e) Our common assessments, since they are intended to determine to what degree the students 'can do' what the learning target states, are NOT therefore the tests which come from the textbook series adopted by our district. Nor are they test which look like them! Rather, we bear in mid that our CA WL Standards are summed up this way: "presentational, interpersonal, and interpretive communication, in both oral and written modes." Our SBPA therefore must be created to give students the opportunity to demonstrate communicative competency in these three modes, and in oral/written forms. We need not necessarily assess 6 different ways for each unit, but we do need to give students opportunities for multiple measurements. For example, I might select an authentic reading (as defined about) and develop several questions in the target language to assess students' written interpretive skills for the unit. In addition, I conduct an oral interview with my students, one on one while the class is working on a project, for example, to assess oral interpersonal communication. Finally, I will develop a prompt to elicit a written presentational communication sample from my students. We develop these types of assessments for our common thematic units in our PLC groups. We aim to have 2 common assessments per semester, but we often have time for 3-4 per semester now.

A final word about the textbook, given the above information... We can use the texts, and we sometime do use them when students need some extra practice in developing confidence that the can give a thumbs up in response to the 'I know...' statements. That being said, we don't need to use the textbooks very often if ever anymore, when we have some much available on the internet which qualifies as authentic documents - videos on YouTube and Vimeo, target language games and puzzles, readings about cultural matters that interest the students... We use some of our PLC time to look for these types of resources as well. We bookmark them on Diigo as a place to share them one with another. We annotate the texts with highlights and sticky note prompts (also in Diigo) then post the link generated in Diigo to our annotated document, post the link in our daily agendas on Edmodo, and have the students work in pairs or small groups to closely read the documents, and record responses to the prompts on a graphic organizer, which then serves as a tool for class discussion, interpersonal guided and independent practice activities, and so on. Every student is engaged and acquiring the language, allowing me to circulate around the room to check for understanding, to coach, guide, prompt, and redirect... And the textbook sits on the table, available as a refernce for those who may want to consult it.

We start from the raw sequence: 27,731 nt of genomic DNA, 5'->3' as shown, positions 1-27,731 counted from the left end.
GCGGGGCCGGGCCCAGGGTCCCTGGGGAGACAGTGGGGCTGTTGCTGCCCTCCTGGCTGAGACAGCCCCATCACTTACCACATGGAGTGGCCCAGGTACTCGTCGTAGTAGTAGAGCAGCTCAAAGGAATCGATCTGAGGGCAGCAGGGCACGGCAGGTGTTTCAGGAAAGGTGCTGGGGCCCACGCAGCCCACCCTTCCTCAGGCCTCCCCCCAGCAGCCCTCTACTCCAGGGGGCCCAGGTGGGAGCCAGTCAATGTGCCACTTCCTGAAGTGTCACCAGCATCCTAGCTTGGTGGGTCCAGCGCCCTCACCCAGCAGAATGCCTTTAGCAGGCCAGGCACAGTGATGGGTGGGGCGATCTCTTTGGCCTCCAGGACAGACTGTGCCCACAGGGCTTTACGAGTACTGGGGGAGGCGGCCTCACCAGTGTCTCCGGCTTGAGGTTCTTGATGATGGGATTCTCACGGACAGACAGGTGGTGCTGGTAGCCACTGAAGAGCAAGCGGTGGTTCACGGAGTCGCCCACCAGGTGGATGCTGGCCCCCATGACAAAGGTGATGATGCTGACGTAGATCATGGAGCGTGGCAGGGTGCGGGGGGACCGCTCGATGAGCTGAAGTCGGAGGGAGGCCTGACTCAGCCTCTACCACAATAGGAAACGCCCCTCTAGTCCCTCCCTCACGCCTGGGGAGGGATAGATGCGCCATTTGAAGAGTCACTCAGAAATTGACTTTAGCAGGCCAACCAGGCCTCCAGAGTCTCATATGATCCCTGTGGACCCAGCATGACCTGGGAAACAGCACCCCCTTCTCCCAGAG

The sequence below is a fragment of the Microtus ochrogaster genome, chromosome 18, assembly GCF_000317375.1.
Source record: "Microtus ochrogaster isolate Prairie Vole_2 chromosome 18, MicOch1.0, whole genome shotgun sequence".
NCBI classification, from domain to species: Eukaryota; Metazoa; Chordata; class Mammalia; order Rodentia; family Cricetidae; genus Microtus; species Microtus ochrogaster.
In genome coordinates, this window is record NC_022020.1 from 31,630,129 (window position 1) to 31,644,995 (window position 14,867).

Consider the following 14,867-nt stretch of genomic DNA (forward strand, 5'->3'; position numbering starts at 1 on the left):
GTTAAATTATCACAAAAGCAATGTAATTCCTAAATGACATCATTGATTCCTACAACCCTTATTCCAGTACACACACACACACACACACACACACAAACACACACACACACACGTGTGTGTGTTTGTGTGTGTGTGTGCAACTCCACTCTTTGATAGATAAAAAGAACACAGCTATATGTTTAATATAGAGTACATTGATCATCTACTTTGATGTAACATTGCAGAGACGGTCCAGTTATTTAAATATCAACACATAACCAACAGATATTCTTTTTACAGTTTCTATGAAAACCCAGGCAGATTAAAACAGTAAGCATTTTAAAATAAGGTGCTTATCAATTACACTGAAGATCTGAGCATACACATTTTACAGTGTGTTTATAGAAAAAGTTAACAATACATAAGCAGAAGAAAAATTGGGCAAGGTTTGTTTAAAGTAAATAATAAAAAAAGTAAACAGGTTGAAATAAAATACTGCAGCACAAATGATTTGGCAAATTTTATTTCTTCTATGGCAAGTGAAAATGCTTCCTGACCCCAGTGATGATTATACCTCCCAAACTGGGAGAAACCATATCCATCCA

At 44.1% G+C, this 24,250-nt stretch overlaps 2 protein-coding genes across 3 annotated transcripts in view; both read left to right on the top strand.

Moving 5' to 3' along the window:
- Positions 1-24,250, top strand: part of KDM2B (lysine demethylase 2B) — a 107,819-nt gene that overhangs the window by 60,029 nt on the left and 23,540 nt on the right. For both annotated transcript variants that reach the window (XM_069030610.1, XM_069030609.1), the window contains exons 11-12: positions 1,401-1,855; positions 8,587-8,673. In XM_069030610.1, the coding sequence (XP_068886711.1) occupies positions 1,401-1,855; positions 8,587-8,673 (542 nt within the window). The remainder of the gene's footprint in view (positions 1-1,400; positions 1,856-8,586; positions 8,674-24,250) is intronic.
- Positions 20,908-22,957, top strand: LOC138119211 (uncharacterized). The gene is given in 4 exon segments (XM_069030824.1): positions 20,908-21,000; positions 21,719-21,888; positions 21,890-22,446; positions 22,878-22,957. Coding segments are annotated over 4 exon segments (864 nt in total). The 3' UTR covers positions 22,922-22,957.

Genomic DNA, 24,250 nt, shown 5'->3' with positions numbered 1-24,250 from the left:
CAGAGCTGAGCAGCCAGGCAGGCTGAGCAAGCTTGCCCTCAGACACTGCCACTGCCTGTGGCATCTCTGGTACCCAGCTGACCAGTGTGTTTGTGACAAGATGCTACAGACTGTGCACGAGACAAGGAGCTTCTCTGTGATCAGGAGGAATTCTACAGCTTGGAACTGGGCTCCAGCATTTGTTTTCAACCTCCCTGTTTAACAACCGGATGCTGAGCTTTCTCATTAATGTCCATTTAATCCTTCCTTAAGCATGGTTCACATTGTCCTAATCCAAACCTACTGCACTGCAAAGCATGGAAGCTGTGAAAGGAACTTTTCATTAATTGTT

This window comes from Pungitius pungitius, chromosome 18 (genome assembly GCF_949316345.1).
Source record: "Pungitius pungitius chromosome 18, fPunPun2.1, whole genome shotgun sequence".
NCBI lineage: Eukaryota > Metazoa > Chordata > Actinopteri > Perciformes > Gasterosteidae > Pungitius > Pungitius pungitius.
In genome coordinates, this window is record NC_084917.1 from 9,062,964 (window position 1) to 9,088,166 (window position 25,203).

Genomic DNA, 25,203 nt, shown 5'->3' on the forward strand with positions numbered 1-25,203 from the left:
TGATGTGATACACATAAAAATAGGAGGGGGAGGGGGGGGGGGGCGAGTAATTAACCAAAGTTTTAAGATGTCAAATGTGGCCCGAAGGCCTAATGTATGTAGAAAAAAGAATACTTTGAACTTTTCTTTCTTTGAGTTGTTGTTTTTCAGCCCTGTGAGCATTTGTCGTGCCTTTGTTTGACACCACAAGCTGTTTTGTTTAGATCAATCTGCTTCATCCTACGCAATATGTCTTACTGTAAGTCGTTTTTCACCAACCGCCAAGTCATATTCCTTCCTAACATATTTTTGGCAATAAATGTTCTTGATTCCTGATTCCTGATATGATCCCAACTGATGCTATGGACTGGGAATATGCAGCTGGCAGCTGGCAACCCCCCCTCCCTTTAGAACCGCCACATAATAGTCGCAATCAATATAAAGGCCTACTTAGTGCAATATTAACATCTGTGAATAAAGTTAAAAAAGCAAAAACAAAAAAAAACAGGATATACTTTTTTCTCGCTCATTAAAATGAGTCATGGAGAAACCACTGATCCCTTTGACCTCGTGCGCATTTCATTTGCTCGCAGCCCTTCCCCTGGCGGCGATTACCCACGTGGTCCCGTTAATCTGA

I can hear your colleagues, and mine too, saying, "but they won't get the _____!" Fill in the blank with words like preterite, subjunctive or irregular verbs. Honestly, has an incorrect verb form ever really impedededededing (sic) comprehension? So why should we give summative assessments which are based only on accuracy of expression?

When a child is born, no one ever hand the kid a grammar book and then says to him/her, "read this, and when you can communicate accurately, then we will deem you worthy of joining our conversations." How ridiculous! So why do we do it in WL courses? Because traditionally, textbook companies have done what is expedient to sell textbooks, and we have bought them, used them, and believed the right way to teach a language is to do so the way they are laid out in the books.

I hope these many words have helped! By now you may be exhausted in just trying to read it all. This has to be the longest article ever on Edutopia! Even so, I hope I have given you some food for thought.

If you would like to contact us at UC Berkeley, here are our direct links:

If you have more questions, please feel free to comment here on Edutopia, of course! In addition, though, we would be delighted to be in touch with you directly at the EBWLP at UC Berkeley's Language Center.

Best wishes,

Don Doehla, MA, NBCT
Co-Director, East Bay World Language Project
UC Berkeley Language Center
B-40 Dwinelle Hall, # 2640
University of California
Berkeley, CA 94720-2640

Don Doehla, MA, NBCT's picture
Don Doehla, MA, NBCT
2015 California Language Teacher of the Year, Co-Director Berkeley WL Project at UC Berkeley Language Center

I completely agree with Toni on this. Thanks for sharing more, Toni!